The next contributor in this year’s Halloween Horrors series is Michael Donovan Horn. I can’t say that I know much about Michael as we’ve only had the minimalist of conversation through email, but I do know that he has a new collection of short stories, entitled Monster Box: Tales, which is scheduled for release at the end of this month. Monster Box: Tales will be available in both paperback and Kindle version. Here’s a pre-order link: https://amzn.to/2IEtI9W
For his debut entry in our Halloween Horrors series, Michael will be taking a look at Clive Barker’s 1987 horror opus, Hellraiser, a film that seems to bring out the best in debuting Halloween Horrors contributors. For his own reflection on this modern horror classic, Michael looks back at not only his own discovery of this tale, but also reflects on the times in which it was unleashed.
While I can not say if Michael’s new book was influenced or not by Hellraiser and Barker’s work, he proves that he was ready to open a box of monsters for this submission.
The Allure of The Damned: Clive Barker and Hellraiser
By Michael Donovan Horn
In March of 1987, I turned four. My parents set a giant box slathered in rainbows in front of me. I tore it apart like a starving man smelling bread to reveal my very own Proton Pack. I wore that hunk of blue plastic everywhere, a pint-sized Peter Venkman in Velcro Superman sandals. One night before singing me to sleep, Dad found it under my bed and gave me a stern look.
“Didn’t I tell you to put your toys away”?”
Channeling Harold Ramis, I answered, “A Proton Pack isn’t a toy. It’s there so I can reach it when the ghosts show up.”
The dark terrified me. I can still recall one night in particular, sweating under my sun-yellow sheet because I knew – I knew – something was out there on the other side, coiled and waiting for its chance to snatch me away.
I was far from alone. With the end of the Cold War and the arrival of easy taxes, the country was enjoying a financial boom. But the resulting laisses faire environment had an unexpected price. Dirty needles, it seemed, were suddenly rampant and people stopped trusting their lover’s blood. The entire affair surged into the 90s as I became a teenager. Sex Ed became a circus act of campfire stories (Step right up, kiddos! See Chlamydia! Teen motherhood! Penile leakage!), and we were halfway through yet another cringe-worthy eight millimeter on genital cleanliness when my friend Josh poked me in the side with a small book.
“Dude. You gotta read this.”
I studied the book’s cover: a naked man sitting crisscross, skin alight in red hue, luscious women hanging off him like extra appendages. The name and title were blazing white on coffee black. CLIVE BARKER’S THE HELLBOUND HEART.
“Sorry, man,” I whispered under the click click of the projector, “I’m not into romance.”
A smile curled across his jaw and he shoved the thing in my plastic blue binder. “Just read it.”
After school, at home on my bed, I pulled it out and gave it a second glance. This time, I noticed the smaller caption on the cover, wedged between the block letters. THE SEARING NOVELLA THAT INSPIRED THE FILM SHOCKER HELLRAISER.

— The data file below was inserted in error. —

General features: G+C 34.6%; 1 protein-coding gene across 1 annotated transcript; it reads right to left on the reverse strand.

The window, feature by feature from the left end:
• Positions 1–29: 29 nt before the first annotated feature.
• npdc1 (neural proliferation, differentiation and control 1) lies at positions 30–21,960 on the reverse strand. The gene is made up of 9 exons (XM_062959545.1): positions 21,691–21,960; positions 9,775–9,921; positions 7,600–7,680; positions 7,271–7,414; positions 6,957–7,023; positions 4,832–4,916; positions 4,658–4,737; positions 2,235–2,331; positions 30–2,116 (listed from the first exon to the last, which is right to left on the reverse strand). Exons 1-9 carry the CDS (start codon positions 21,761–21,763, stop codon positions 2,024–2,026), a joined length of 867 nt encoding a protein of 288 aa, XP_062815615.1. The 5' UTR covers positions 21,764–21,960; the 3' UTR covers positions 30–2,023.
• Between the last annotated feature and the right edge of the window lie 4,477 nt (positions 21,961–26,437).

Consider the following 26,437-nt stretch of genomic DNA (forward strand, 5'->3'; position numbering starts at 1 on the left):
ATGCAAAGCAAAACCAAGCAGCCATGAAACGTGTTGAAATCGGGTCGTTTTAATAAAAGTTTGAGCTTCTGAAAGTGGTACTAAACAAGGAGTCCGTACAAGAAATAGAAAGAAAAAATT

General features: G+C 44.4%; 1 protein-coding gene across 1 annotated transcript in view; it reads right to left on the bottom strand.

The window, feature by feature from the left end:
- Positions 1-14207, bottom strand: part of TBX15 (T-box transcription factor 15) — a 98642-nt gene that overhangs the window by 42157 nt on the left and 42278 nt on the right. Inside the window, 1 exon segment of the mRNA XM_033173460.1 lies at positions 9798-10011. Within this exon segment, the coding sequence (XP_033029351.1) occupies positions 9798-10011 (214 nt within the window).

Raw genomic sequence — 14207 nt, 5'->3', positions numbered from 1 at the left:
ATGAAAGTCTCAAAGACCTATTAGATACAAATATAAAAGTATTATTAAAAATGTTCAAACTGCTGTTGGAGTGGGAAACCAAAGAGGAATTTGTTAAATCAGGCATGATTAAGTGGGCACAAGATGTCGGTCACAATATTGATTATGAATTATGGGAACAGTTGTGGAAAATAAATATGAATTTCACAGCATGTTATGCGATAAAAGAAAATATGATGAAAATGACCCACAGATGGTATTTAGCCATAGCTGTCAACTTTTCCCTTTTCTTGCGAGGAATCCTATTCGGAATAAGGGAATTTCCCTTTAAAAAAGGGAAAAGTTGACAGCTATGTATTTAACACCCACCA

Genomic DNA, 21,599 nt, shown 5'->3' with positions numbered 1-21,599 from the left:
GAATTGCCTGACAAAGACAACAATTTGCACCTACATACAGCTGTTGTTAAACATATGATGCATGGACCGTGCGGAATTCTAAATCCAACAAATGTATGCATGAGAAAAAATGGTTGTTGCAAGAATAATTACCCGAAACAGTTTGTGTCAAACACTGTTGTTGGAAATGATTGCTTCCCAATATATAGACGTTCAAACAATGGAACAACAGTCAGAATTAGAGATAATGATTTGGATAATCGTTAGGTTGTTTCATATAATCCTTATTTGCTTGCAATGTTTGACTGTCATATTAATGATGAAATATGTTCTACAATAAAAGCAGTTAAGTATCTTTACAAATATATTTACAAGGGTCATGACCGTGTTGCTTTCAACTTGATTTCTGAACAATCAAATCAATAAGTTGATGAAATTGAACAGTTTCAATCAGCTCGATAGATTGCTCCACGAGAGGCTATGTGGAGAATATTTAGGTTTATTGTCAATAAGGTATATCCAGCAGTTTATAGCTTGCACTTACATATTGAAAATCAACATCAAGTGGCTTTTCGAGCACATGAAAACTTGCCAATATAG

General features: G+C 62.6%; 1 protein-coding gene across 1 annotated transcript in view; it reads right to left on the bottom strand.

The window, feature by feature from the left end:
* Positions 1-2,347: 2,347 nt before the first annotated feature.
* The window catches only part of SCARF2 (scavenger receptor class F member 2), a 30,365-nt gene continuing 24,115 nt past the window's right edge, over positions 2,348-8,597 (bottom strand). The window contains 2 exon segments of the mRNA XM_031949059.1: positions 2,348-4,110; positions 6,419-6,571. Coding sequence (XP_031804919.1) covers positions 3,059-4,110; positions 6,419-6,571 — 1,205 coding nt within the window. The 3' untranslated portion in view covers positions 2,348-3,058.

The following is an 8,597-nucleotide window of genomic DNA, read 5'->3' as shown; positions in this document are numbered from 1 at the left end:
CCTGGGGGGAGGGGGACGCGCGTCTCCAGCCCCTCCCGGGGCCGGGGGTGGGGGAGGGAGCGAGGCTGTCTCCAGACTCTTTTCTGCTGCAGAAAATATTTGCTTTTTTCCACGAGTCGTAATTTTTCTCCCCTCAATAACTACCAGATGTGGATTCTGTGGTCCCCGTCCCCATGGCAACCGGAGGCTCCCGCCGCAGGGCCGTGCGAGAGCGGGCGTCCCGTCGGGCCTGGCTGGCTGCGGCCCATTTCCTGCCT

Hellraiser? What was that?
I admit to a touch of trepidation as I peeled back the steamy cover, but I figured the guy who introduced me to Freddy Krueger wouldn’t steer me wrong if he could help it. I finished it that night. The next day, I begged Josh to loan me the movie and he did in a heartbeat.
Like the novella, it was a masterpiece of horror. It still amazes me to this day how many levels exist in Barker’s work. Hellraiser is a thriller. A haunted house movie. A coming-of-age tale. An allegory on Sadomasochism. A serial killer movie. A zombie flick. And at its center, a volatile Gothic romance. The grotesquely refined Cenobites and their demonic puzzle box astound with originality and always will.
“No tears. It’s a waste of good suffering…”
Doug Bradley’s portrayal of Priest, or as we know and love him, Pinhead, is a truly arresting performance. After years of mute slashers and goofy madmen spouting one-liners, Barker gave us a confident, stoic teacher doling out bloody punishment with practiced ease. His quarry, Frank Cotton (played with smarmy charm by Sean Chapman), is reduced to pus and bone not only by the Cenobites’ torture, but his own hedonistic quest for pleasure. Julia (Clare Higgins) is both Frank’s victim and devilish puppet, driven to kill in order to reclaim the man she loves. Kristy (Ashley Lawrence in a soulful, wide-eyed performance) can only watch the madness until her maturity breaks free, equipping her to fight Frank’s would-be dominance. The fact that Barker, a gay man, conceived and executed such a film in a year like 1987 is amazing; the story of an evil man, supplied with blood by his devoted lover, sewing his body back together in an effort to escape demons trying to rip it apart. Along with his soul.
The simple, stark production design and stunning gore effects aside, Christopher Young’s score is the essence of tragedy, the strings weeping their melodies beneath the romantic horror onscreen. One can easily imagine Pinhead swooning beside a rusted phonograph somewhere among the damned as the voices of his victims roil out of the darkness in harmony. We swoon with him, carried away by a film so violent yet loving that its echoes will last for all time.
Perhaps it was Barker’s intention all along. To give us a dark, brooding fable about his own terrors within a society of many. Mary Shelley told us to revel in what we fear and I believe Clive has done it in spades. Hellraiser is both cautionary tale and a detailed reflection, reminding us all of a time when voracious excess painted the road to damnation.
To this day, I still watch it in the dark, embracing the shadows as my own, lulled to sleep by the rhythmic tone of a far away bell.